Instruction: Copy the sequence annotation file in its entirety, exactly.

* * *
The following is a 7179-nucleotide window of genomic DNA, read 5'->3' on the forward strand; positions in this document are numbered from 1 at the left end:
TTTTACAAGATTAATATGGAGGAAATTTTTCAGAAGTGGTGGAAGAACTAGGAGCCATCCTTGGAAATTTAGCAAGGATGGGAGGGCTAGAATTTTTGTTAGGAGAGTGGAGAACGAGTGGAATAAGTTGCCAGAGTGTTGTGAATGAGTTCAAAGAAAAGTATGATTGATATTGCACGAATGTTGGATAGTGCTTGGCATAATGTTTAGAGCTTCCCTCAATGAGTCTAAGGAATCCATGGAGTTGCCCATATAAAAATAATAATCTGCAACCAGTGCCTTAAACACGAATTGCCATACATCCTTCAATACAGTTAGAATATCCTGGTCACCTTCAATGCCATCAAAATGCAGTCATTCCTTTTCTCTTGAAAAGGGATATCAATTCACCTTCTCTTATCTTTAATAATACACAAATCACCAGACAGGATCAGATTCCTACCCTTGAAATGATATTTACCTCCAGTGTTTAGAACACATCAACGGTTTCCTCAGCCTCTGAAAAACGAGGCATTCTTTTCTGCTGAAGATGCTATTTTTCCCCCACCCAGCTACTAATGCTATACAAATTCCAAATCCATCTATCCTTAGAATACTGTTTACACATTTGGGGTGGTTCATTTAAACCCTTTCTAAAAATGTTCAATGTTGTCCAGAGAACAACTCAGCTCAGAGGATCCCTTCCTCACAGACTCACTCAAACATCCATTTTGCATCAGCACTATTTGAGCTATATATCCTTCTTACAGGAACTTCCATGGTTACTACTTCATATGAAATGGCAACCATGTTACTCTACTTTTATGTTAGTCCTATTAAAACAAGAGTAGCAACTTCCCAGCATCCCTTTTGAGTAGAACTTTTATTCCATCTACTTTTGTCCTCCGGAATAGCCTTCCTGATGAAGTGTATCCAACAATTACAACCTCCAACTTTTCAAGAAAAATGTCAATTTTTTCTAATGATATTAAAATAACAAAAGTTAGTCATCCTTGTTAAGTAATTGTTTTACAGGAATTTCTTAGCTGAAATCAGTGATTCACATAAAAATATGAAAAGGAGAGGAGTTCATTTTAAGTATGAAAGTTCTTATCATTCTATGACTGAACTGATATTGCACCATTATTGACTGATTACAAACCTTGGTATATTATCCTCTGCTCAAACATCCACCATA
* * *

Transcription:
The following is a 7179-nucleotide window of genomic DNA, read 5'->3' on the forward strand; positions in this document are numbered from 1 at the left end:
TTTTACAAGATTAATATGGAGGAAATTTTTCAGAAGTGGTGGAAGAACTAGGAGCCATCCTTGGAAATTTAGCAAGGATGGGAGGGCTAGAATTTTTGTTAGGAGAGTGGAGAACGAGTGGAATAAGTTGCCAGAGTGTTGTGAATGAGTTCAAAGAAAAGTATGATTGATATTGCACGAATGTTGGATAGTGCTTGGCATAATGTTTAGAGCTTCCCTCAATGAGTCTAAGGAATCCATGGAGTTGCCCATATAAAAATAATAATCTGCAACCAGTGCCTTAAACACGAATTGCCATACATCCTTCAATACAGTTAGAATATCCTGGTCACCTTCAATGCCATCAAAATGCAGTCATTCCTTTTCTCTTGAAAAGGGATATCAATTCACCTTCTCTTATCTTTAATAATACACAAATCACCAGACAGGATCAGATTCCTACCCTTGAAATGATATTTACCTCCAGTGTTTAGAACACATCAACGGTTTCCTCAGCCTCTGAAAAACGAGGCATTCTTTTCTGCTGAAGATGCTATTTTTCCCCCACCCAGCTACTAATGCTATACAAATTCCAAATCCATCTATCCTTAGAATACTGTTTACACATTTGGGGTGGTTCATTTAAACCCTTTCTAAAAATGTTCAATGTTGTCCAGAGAACAACTCAGCTCAGAGGATCCCTTCCTCACAGACTCACTCAAACATCCATTTTGCATCAGCACTATTTGAGCTATATATCCTTCTTACAGGAACTTCCATGGTTACTACTTCATATGAAATGGCAACCATGTTACTCTACTTTTATGTTAGTCCTATTAAAACAAGAGTAGCAACTTCCCAGCATCCCTTTTGAGTAGAACTTTTATTCCATCTACTTTTGTCCTCCGGAATAGCCTTCCTGATGAAGTGTATCCAACAATTACAACCTCCAACTTTTCAAGAAAAATGTCAATTTTTTCTAATGATATTAAAATAACAAAAGTTAGTCATCCTTGTTAAGTAATTGTTTTACAGGAATTTCTTAGCTGAAATCAGTGATTCACATAAAAATATGAAAAGGAGAGGAGTTCATTTTAAGTATGAAAGTTCTTATCATTCTATGACTGAACTGATATTGCACCATTATTGACTGATTACAAACCTTGGTATATTATCCTCTGCTCAAACATCCACCATA